Nature shows once again how marvelous yet at the same time wicked it can get. Scientists have just discovered a new species of wasp that has a one of a kind lifestyle. They are described as both manipulators and parasitic developing a unique type of behavior. Their life is so full of dangers that they are battling to stay alive right from their birth. These parasitic wasps seem like a scary subject for a horror movie.
The gall wasps are leading a normal life by taking cover inside oak trees. This way of living can damage the flora as they infest the trees. However, they do not compare in ferocity with their main enemies, the Euderus set. These newly discovered species are relying on the gall wasps to dig protective tunnels in the stem of the oak. In the inside, they start laying eggs. After half of year, young gall wasps are strong enough to chew their own way to the surface to meet the new world.
However, scientists discovered that not all specimens arrive at their destination safely. Many of them remain with their heads stuck just at the exit of their crypts. Afterward, they suddenly die. Scientists soon discovered the terrifying cause of their death. It seems that these parasites are in their turn used by other parasites. The Euderus sets are using the heads of the gall wasps to lay their eggs. The larvas are starting chewing their way out of the hosts’ head when they are mature enough to get out.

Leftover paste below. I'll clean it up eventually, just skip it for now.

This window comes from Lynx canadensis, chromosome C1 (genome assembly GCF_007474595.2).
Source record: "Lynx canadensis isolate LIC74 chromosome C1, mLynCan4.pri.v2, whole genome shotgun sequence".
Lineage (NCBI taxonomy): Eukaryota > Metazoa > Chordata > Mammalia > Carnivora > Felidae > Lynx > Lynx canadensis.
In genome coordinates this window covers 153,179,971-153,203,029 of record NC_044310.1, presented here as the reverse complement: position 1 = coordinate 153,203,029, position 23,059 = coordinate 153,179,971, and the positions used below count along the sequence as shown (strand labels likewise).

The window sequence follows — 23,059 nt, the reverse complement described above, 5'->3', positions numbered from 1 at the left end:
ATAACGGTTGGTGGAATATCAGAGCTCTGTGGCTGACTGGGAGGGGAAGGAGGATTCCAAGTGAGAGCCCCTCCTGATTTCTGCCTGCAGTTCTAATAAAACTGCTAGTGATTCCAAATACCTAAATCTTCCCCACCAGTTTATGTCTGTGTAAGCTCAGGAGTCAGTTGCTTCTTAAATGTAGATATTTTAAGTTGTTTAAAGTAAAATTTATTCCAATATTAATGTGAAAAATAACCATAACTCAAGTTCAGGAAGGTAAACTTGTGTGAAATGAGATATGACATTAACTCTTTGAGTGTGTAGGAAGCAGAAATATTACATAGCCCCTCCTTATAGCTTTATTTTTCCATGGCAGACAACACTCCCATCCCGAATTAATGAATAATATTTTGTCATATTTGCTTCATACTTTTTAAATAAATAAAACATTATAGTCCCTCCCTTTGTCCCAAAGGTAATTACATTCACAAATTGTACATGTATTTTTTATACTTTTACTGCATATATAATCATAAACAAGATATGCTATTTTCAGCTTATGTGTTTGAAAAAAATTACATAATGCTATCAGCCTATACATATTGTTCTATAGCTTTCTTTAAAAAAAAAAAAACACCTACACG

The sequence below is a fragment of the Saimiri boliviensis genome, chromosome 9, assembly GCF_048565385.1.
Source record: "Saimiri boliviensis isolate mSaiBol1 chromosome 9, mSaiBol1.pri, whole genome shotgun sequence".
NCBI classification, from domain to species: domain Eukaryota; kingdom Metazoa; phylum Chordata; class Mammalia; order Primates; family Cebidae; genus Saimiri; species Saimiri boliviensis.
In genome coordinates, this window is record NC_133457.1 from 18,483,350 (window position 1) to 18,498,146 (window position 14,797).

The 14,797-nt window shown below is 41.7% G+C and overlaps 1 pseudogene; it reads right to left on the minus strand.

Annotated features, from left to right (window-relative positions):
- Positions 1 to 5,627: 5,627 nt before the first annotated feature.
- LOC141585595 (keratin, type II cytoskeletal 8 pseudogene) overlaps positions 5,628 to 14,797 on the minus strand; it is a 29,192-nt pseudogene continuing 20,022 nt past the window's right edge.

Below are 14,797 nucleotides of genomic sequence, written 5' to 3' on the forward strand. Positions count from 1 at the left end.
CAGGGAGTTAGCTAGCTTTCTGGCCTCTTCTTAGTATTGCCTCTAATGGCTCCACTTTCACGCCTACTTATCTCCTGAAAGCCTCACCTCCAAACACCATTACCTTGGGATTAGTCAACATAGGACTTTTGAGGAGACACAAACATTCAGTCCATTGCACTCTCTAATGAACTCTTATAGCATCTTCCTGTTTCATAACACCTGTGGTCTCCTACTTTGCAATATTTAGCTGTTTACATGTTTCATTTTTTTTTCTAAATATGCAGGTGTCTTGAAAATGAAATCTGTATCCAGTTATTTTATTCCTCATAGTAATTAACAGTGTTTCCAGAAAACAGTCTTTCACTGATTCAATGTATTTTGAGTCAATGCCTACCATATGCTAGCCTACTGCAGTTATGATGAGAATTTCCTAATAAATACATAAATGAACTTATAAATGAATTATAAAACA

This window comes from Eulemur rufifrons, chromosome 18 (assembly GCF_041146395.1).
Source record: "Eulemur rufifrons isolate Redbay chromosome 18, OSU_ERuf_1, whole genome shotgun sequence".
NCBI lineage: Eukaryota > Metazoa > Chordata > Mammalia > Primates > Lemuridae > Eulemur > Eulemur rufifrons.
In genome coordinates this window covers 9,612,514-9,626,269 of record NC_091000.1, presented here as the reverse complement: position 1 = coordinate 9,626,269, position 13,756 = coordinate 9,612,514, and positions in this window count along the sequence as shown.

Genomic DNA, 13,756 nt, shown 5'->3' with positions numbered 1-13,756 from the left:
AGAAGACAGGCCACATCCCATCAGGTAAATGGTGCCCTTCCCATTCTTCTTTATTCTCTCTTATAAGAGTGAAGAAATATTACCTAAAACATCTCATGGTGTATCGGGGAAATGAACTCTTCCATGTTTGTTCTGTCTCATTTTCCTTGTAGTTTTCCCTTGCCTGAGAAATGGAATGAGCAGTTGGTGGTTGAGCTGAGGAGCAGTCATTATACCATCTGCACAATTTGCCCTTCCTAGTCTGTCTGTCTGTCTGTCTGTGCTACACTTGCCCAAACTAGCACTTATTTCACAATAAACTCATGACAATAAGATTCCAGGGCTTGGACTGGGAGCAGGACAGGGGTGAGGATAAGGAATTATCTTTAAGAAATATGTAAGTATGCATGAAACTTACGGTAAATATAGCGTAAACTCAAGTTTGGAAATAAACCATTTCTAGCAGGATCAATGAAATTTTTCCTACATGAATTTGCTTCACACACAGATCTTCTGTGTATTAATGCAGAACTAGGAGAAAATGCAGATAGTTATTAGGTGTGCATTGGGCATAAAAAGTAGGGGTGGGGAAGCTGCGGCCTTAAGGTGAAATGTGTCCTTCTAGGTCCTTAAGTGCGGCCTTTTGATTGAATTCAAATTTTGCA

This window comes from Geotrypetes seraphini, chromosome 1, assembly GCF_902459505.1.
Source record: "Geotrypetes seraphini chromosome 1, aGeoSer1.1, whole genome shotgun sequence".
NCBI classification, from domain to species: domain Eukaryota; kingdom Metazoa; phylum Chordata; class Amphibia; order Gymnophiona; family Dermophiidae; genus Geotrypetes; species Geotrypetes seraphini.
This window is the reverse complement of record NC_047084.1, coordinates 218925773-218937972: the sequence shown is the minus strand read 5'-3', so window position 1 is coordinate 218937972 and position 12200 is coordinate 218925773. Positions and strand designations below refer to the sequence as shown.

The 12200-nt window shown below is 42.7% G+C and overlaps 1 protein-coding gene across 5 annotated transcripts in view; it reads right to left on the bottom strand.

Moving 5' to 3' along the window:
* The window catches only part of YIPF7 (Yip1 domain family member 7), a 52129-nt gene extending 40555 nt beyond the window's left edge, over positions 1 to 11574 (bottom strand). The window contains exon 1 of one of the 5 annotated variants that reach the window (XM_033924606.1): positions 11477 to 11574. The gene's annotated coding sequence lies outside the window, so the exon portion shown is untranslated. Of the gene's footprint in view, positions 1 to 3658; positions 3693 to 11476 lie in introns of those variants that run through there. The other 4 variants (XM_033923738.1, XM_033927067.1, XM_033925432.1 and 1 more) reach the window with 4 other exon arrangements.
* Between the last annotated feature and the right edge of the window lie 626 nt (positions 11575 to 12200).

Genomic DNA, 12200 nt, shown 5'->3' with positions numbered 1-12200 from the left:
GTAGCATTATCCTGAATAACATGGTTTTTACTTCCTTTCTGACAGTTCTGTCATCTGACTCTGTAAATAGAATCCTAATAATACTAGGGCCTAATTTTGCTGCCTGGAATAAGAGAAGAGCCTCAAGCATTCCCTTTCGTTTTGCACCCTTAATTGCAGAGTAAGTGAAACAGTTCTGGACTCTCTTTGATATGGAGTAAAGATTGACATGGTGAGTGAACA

The head of the host blocking the entrance of the crypt is the perfect protection system for the set larvas. There are fewer chances for predators to enter the crypt and devour the gall wasps as well as the parasitic wasps. However, scientists found that not all Euderus sets survive in their turn. If the young gall wasps succumb before they manage to make a hole in the bark, the larvas will have three times smaller changes to get out alive. Scientists are of the opinion that their jaws are not strong enough to dig or they are born too weak to penetrate the bark. This would explain why Euderus sets need a host to dig tunnels for them in the stem of the oak.
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